I am dead to Boston Mayor Thomas M. Menino. The angel of death, whose voice bore a strong resemblance to the mayor’s press secretary Dot Joyce, descended on me one year ago to deliver the news — “The mayor will never speak to Larry Harmon again.’’ When someone close to the mayor starts referring to you in the third person, you know they aren’t kidding around.
I was rubbed out after writing a column criticizing Menino for misusing a City Hall-controlled nonprofit fund meant to beautify Boston. He had tapped it to buy charm bracelets for departing staffers. I couldn’t see how wrist bling for a few trusted aides helped to make Boston a more beautiful place. Still can’t.
There is plenty of company in Menino’s boneyard: former political opponents, out-of-favor cops, recalcitrant developers, and business owners who didn’t fall quickly into line. Pollsters love to point out how half of all Bostonians have met the mayor in person. Next time they should ask how many people have been frozen out by the mayor. They might discover a Boston netherworld where the dead outnumber the living.
Former Boston City Councilor Sam Yoon is deader than dead to Menino. Yoon was a rising political star in 2009 when he tried to unseat Menino. Now he lives in exile in northern Virginia. After losing, Yoon wanted to resume his career in Boston as a nonprofit manager. He was smart enough to know that prospective employers needed assurances that they could hire him without ending up on Menino’s enemy list. So Yoon reached out repeatedly for a personal sit-down with the mayor. Menino snubbed him, and doors started to slam in Yoon’s face.
“The word got back to me,’’ said Yoon. “Radioactive.’’
Political strategist Jim Spencer is another goner. His crime was giving creative campaign advice to former City Councilor Michael Flaherty, who challenged the mayor in the 2009 final election. Though he lost, Flaherty ran Menino ragged during election season. That experience probably contributed to the five-term mayor’s decision not to put himself through another race this year against a younger, healthier opponent.
Spencer expected he would hear from the mayor’s camp about the possibility of future employment. That’s how it works in professional politics. The winner scouts talent from a losing team that manages to make a good showing despite being vastly outspent. But Spencer said the mayor would hardly look at him. And when he did, “It was like he was going to climb off the podium and strangle me.’’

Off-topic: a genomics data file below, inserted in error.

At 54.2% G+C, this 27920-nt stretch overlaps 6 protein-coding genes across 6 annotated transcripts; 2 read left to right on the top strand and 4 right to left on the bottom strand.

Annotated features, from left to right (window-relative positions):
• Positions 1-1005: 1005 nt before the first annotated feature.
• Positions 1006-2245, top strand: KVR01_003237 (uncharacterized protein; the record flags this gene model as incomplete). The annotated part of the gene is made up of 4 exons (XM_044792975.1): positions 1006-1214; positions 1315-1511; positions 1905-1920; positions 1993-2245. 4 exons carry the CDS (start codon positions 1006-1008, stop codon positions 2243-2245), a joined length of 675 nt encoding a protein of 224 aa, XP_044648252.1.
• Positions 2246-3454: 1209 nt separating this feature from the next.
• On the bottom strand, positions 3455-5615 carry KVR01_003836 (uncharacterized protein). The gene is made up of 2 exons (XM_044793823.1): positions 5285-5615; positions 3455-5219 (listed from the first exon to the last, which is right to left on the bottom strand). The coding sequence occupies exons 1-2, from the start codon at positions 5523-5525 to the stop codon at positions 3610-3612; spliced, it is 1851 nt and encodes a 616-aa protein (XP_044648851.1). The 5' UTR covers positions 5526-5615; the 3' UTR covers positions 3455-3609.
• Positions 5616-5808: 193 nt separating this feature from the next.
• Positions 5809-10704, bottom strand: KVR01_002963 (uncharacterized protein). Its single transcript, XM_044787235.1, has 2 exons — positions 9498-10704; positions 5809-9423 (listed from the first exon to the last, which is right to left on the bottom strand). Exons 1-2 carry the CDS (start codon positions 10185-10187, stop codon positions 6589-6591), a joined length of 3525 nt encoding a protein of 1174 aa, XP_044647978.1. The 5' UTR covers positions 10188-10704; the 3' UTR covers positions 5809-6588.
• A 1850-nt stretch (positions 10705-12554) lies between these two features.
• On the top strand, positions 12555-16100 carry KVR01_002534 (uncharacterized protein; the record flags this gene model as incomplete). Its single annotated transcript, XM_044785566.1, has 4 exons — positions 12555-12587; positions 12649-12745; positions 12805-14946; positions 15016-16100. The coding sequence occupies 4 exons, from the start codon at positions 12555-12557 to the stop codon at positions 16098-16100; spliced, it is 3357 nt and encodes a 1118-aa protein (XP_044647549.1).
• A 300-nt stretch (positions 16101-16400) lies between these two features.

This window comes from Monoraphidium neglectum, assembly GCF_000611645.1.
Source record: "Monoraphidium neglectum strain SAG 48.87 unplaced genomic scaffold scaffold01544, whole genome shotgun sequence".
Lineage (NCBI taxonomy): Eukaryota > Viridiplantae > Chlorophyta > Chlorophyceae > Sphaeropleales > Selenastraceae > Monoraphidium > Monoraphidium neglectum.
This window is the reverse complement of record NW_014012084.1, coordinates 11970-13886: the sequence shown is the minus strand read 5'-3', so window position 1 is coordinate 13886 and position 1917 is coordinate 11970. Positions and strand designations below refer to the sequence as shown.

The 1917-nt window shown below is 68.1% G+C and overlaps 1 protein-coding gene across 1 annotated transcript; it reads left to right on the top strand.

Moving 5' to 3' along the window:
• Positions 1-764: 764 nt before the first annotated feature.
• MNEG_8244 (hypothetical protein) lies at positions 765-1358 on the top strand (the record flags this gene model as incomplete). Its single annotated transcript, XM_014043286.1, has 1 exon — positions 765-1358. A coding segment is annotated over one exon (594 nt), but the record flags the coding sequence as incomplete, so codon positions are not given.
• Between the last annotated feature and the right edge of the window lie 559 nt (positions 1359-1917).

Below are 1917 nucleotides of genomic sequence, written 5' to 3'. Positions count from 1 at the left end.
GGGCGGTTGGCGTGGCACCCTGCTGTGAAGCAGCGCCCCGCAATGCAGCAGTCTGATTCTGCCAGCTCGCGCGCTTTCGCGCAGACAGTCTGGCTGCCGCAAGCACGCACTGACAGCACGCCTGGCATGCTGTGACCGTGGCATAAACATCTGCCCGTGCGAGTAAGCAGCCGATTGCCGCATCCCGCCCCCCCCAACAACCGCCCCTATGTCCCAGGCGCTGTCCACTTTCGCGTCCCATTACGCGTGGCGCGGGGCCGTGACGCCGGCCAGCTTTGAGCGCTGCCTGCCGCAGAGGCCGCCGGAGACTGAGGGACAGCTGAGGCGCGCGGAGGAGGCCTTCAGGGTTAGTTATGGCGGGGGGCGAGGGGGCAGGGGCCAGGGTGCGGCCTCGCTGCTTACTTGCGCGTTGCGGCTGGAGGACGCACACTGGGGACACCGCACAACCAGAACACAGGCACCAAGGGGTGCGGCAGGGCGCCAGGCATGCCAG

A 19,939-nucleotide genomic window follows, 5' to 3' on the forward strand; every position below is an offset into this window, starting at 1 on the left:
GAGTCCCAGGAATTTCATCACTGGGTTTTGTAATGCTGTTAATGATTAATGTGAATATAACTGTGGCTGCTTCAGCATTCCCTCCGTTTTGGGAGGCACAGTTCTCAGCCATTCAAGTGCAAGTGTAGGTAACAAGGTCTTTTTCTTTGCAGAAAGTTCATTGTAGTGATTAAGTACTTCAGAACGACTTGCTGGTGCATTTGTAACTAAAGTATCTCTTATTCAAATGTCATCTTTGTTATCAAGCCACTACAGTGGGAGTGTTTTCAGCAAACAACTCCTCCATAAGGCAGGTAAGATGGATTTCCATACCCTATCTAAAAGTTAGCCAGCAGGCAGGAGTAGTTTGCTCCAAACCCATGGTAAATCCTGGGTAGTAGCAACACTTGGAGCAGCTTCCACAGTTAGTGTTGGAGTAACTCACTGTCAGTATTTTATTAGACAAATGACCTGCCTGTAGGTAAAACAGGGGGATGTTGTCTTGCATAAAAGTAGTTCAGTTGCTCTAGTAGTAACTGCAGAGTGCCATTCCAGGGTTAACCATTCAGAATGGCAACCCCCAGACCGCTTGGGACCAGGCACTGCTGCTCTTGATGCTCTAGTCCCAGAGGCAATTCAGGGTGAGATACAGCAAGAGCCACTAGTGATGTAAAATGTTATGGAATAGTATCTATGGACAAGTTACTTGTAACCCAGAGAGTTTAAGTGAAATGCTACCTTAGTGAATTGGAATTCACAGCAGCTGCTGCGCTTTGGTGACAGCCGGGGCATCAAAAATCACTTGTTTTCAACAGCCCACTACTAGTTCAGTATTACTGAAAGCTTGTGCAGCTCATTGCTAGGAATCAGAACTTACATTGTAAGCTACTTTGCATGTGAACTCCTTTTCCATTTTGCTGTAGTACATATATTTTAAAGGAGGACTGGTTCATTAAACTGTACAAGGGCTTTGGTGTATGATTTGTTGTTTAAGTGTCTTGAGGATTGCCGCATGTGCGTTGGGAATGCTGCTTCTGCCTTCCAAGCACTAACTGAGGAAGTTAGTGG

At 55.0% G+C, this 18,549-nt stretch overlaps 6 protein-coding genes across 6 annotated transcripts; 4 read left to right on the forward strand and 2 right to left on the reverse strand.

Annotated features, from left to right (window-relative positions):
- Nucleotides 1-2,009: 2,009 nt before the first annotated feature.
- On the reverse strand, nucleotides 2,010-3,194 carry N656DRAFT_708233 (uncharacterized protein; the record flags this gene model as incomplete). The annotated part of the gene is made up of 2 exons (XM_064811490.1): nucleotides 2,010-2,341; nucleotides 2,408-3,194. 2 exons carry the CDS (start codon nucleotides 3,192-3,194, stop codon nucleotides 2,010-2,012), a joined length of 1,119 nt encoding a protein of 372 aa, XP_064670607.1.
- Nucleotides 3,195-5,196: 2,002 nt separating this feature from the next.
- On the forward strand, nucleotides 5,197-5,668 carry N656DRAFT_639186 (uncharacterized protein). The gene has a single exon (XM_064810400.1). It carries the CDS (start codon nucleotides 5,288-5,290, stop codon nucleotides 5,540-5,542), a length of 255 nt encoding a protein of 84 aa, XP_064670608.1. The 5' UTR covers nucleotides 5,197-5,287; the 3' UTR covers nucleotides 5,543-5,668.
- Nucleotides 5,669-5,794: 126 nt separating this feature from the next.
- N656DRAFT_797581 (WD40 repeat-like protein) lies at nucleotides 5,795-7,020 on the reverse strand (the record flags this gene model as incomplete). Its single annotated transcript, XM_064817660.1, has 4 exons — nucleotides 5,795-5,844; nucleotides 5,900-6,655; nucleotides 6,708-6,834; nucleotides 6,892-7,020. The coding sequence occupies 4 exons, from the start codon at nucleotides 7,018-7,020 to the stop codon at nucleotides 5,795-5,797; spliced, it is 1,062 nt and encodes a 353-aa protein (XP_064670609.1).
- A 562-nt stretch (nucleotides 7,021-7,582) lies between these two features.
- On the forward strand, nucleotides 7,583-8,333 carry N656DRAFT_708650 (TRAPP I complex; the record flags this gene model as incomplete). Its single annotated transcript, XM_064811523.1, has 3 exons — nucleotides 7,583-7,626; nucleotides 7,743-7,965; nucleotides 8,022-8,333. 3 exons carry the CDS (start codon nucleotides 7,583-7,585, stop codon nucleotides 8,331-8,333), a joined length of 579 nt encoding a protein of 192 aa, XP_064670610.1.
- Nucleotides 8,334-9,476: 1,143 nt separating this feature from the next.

I am dead to Menino. So are former political opponents, out-of-favor cops, recalcitrant developers, and business owners who didn’t fall quickly into line.
Spencer summed up Menino’s philosophy like this: “If you don’t love me, fear me.’’
Menino has spoofed his own vindictive tendencies, most notably in a video that cast him as godfather Vito Corleone. In it, Menino chides developer Don Chiofaro for trying to build a waterfront tower on the Greenway without paying due deference to the mayor and his minions. The video was pretty cute. But an ugly garage still remains on Chiofaro’s parcel.
Menino is toughest on those in his own profession. City Clerk Maureen Feeney found herself in Menino’s freezer for about a year during her days as a district city councilor from Dorchester. Her offense: Support for hiring an independent attorney to advise the City Council. Former City Councilor Gareth Saunders, who represented a high-crime district from 1994 to 1999, suddenly found himself fighting “tooth and nail’’ to ensure that police recruits would be assigned to the police station in Roxbury. Saunders believes the freeze-out was payback for his earlier attempt to replace the mayorally appointed school committee with an elected body.
Meanwhile, restaurateurs who rub Menino the wrong way find themselves subject to what one political observer calls “constant underwear checks’’ from city inspectors.
Menino has been widely praised of late for his 20-year stewardship of Boston. But it will be a nice change if Boston ends up next year with a mayor who can make firm decisions without trying to eviscerate those who challenge or disagree with him.
No one, for the record, is deader to Menino than Kubie, a 400-pound Western lowland gorilla. During a 1997 gathering of political dignitaries at the Franklin Park Zoo, an agitated Kubie pelted Menino with — let’s put this delicately — Rhesus pieces. A few months later, Kubie died of complications from anesthesia during his annual physical. That was the official explanation, at least.
Does anyone have the number of a good forensic pathologist with no connection to the Menino administration?Lawrence Harmon can be reached at email@example.com.